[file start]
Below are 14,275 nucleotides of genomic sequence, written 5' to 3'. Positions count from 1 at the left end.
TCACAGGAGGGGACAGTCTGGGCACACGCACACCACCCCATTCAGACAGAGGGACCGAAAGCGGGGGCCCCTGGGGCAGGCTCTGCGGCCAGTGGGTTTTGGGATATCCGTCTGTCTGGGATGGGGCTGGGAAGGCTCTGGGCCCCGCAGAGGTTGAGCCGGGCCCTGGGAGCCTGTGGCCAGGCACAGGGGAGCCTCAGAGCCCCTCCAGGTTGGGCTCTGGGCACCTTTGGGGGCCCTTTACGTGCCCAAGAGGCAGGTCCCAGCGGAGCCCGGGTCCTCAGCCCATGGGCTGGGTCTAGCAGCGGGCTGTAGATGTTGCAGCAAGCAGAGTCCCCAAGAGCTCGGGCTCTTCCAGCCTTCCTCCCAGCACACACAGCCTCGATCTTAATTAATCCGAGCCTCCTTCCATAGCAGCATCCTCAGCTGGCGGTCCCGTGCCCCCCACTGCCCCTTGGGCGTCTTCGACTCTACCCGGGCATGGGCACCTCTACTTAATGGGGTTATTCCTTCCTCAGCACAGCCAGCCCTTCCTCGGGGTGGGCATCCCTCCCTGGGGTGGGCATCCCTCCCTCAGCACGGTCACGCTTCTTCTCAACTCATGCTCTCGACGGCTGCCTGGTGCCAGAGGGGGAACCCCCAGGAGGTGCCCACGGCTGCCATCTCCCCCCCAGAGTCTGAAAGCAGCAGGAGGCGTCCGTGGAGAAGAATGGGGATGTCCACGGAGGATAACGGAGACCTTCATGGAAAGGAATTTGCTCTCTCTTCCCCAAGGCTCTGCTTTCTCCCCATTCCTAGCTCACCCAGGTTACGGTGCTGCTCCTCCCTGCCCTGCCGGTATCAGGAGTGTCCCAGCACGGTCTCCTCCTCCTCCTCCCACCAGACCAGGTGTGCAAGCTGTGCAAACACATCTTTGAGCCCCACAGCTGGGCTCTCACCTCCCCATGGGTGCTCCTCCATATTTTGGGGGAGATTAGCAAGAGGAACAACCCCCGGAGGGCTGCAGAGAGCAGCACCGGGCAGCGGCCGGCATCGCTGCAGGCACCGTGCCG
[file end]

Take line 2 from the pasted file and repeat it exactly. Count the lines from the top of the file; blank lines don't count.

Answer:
TCACAGGAGGGGACAGTCTGGGCACACGCACACCACCCCATTCAGACAGAGGGACCGAAAGCGGGGGCCCCTGGGGCAGGCTCTGCGGCCAGTGGGTTTTGGGATATCCGTCTGTCTGGGATGGGGCTGGGAAGGCTCTGGGCCCCGCAGAGGTTGAGCCGGGCCCTGGGAGCCTGTGGCCAGGCACAGGGGAGCCTCAGAGCCCCTCCAGGTTGGGCTCTGGGCACCTTTGGGGGCCCTTTACGTGCCCAAGAGGCAGGTCCCAGCGGAGCCCGGGTCCTCAGCCCATGGGCTGGGTCTAGCAGCGGGCTGTAGATGTTGCAGCAAGCAGAGTCCCCAAGAGCTCGGGCTCTTCCAGCCTTCCTCCCAGCACACACAGCCTCGATCTTAATTAATCCGAGCCTCCTTCCATAGCAGCATCCTCAGCTGGCGGTCCCGTGCCCCCCACTGCCCCTTGGGCGTCTTCGACTCTACCCGGGCATGGGCACCTCTACTTAATGGGGTTATTCCTTCCTCAGCACAGCCAGCCCTTCCTCGGGGTGGGCATCCCTCCCTGGGGTGGGCATCCCTCCCTCAGCACGGTCACGCTTCTTCTCAACTCATGCTCTCGACGGCTGCCTGGTGCCAGAGGGGGAACCCCCAGGAGGTGCCCACGGCTGCCATCTCCCCCCCAGAGTCTGAAAGCAGCAGGAGGCGTCCGTGGAGAAGAATGGGGATGTCCACGGAGGATAACGGAGACCTTCATGGAAAGGAATTTGCTCTCTCTTCCCCAAGGCTCTGCTTTCTCCCCATTCCTAGCTCACCCAGGTTACGGTGCTGCTCCTCCCTGCCCTGCCGGTATCAGGAGTGTCCCAGCACGGTCTCCTCCTCCTCCTCCCACCAGACCAGGTGTGCAAGCTGTGCAAACACATCTTTGAGCCCCACAGCTGGGCTCTCACCTCCCCATGGGTGCTCCTCCATATTTTGGGGGAGATTAGCAAGAGGAACAACCCCCGGAGGGCTGCAGAGAGCAGCACCGGGCAGCGGCCGGCATCGCTGCAGGCACCGTGCCG